The Allure of Vintage Mugshots
Patiently waiting to be summoned for jury duty by the bailiff, my eyes slowly scan the walls of my local superior court, carefully examining the framed photographs of the county’s sheriffs and judges of yesteryear. I’m immediately intrigued by the older photos; many of them dating back to the 1850s, depicting bearded men with piercing eyes and stern facial expressions that clearly project a general disposition of “don’t mess with me.”
My mind suddenly shifts from the images of those who enforce the law, to those that have been accused of violating it. What did the people look like that were arrested by those steely-eyed sheriffs? What did their facial expressions tell us? So, with plenty of idle time on my hands, I began to explore the fascinating subject of vintage mugshots.
The earliest glamour shots of law breakers surfaced in the 1840s with the advent of the daguerreotype. By 1848, police and prison officials in Britain were photographing criminals, concerned that too many habitual criminals were getting away.
The emergence of police photography coincided with the professionalization of the police. For example, the New York City Police Department was founded in 1845. 12-years later, in 1857, the Police Department began the practice of displaying daguerreotypes of the city’s most notorious criminals.
According to an article published in the New York Times on December 5, 1857, the police hired a “daguerreotypist” to “…take, in a cheap but correct manner, the portraits of such notables in the ranks of pickpockets, burglars, &c., as might from day to day be offered to the notice of the Police. The result, thus far, is twenty-eight likenesses of well-authenticated culprits, male and female.” The portraits of the “whole genus of swindlers” were then kept in a book called the Rogue’s Gallery of Detective Police for future reference.
As technical advances in photography were made; such as the carte de visite, police stations started to rely more heavily on photographically-illustrated criminal records. However, as the number of records grew, so did the organizational complexity. Due to the volume of records, the sorting and retrieval of an individual’s details made this form of record keeping impractical.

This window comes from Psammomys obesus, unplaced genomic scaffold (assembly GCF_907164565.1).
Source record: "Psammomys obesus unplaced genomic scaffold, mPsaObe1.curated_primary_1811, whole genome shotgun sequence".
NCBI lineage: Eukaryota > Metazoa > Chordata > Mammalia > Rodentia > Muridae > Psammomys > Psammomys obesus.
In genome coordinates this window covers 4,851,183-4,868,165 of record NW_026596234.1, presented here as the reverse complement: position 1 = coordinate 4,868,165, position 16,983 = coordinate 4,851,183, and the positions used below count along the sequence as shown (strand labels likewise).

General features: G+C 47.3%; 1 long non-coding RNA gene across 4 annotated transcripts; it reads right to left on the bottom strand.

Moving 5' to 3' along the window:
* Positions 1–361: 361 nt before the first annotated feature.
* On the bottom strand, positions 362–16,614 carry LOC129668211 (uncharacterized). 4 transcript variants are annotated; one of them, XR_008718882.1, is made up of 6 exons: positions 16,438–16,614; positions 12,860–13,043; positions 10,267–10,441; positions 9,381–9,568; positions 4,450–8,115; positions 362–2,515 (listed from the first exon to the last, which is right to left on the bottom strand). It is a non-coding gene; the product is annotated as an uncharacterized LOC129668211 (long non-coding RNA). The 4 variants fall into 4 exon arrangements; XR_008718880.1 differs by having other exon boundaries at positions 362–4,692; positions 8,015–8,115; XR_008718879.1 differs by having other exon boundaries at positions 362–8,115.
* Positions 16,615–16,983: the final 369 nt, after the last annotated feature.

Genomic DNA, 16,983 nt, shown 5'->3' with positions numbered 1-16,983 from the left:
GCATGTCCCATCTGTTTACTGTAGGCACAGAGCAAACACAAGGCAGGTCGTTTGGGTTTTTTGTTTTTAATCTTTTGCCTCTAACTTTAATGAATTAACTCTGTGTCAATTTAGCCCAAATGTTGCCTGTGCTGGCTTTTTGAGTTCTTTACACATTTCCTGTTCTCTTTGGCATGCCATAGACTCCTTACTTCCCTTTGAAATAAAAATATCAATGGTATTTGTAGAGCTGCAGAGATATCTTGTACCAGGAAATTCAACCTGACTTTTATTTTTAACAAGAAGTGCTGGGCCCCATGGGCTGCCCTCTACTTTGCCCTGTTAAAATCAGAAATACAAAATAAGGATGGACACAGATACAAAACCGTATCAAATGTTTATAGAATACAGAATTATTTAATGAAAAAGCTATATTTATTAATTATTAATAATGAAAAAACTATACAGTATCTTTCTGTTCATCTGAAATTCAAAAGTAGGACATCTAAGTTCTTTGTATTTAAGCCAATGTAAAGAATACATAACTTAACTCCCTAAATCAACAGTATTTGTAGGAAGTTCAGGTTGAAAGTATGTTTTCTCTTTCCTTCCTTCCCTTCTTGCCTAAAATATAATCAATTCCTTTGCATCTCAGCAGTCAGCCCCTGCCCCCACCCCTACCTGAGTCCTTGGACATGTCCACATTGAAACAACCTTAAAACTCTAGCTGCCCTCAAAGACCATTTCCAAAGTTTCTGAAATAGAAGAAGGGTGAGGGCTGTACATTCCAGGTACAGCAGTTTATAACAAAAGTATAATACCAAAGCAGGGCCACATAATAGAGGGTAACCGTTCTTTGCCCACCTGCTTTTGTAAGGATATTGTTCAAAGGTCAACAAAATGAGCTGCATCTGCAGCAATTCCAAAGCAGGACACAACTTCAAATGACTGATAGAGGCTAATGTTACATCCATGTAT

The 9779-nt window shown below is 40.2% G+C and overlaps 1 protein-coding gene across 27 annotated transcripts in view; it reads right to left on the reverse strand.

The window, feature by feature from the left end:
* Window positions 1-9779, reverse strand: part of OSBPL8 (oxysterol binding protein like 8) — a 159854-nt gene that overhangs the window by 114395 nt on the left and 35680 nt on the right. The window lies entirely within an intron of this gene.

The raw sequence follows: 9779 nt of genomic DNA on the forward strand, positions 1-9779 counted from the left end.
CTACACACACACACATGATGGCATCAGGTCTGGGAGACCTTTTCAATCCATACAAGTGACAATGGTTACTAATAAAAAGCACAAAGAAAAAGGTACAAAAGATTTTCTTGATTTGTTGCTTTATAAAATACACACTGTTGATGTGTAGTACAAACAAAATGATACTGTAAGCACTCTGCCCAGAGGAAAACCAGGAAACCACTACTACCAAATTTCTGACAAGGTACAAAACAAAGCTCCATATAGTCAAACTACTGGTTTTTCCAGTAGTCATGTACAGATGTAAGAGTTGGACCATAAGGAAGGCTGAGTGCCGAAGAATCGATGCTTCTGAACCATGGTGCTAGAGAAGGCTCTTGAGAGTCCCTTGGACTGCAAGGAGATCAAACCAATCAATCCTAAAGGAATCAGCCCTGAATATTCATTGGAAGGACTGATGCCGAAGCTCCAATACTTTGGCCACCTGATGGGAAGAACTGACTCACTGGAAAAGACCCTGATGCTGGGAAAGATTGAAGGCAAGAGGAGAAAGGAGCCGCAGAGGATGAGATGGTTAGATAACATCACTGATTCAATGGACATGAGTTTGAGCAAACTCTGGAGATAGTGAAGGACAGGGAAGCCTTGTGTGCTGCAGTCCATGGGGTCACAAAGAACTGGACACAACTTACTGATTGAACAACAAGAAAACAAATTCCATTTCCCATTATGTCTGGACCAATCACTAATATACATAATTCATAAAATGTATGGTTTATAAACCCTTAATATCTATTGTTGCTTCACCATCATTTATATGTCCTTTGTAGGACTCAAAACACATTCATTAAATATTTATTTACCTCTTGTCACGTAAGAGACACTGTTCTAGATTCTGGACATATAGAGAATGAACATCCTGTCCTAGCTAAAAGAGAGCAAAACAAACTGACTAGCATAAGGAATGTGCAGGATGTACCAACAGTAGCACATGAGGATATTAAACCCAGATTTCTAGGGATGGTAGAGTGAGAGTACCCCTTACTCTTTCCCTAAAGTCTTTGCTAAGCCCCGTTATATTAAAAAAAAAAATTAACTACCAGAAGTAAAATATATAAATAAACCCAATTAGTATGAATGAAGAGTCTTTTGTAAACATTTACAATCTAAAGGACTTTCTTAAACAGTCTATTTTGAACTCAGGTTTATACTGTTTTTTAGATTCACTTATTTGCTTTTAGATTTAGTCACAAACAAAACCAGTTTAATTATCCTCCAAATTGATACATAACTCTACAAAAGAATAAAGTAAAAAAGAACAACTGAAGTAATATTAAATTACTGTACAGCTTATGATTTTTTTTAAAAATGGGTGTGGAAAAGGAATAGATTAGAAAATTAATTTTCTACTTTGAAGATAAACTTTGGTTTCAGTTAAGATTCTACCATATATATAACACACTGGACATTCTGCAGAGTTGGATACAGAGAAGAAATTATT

The Father of the Mugshot
Understanding the complexities of record keeping in his role as a record clerk in the Paris Police Department, Alphonse Bertillon invented the first scientific system of criminal identification using anthropometry. Named Bertillonage in his honor, the system recorded 11 measurements of set parts of the head and body on a card, along with two photographs, and additional physical details such as eye and hair color. Such standardization, established a classifiable and retrievable criminal record.
Bertillon also applied a systematic way to take the mugshot. According to the Encyclopedia of Nineteenth-Century Photography, Bertillon “stipulated the standardization of lighting conditions, exposure time, distance from the subject, pose and scale of reduction, ensuring that a clear full face and profile portrait—a mug shot—appeared on each identification card.” “Mug” is an English slang term for “face”, dating from the 18th century.
Bertillon wrote books describing his methods and put on exhibitions like the 1893 World Columbian Exhibition in Chicago, which showcased the Bertillon system. Such exposure helped spread the use of his system in the United States and across the globe. The system was formally adopted by the NYC Police Department in 1888 and the Chicago Police Department in 1894.
Bertillon’s system was eventually replaced by more sophisticated advances in tracking and identifying criminals such as finger printing. One thing hasn’t changed, our fascination for mugshot photography. Whether it’s the FBI’s Most Wanted or the latest celebrity embarrassment on TMZ, we can’t help but look.
The Allure of Vintage Mugshots
Much like the old photos of the sheriffs and judges in my local superior court, the older mugshots remain the most alluring. In most cases, surviving mugshots are devoid of context, making the subject and their alleged crime even more mysterious. I can understand why such photos have such a collectible appeal.
The Bailiff just called my name, but before I have to run, here a few neat vintage mugshots for your amusement…
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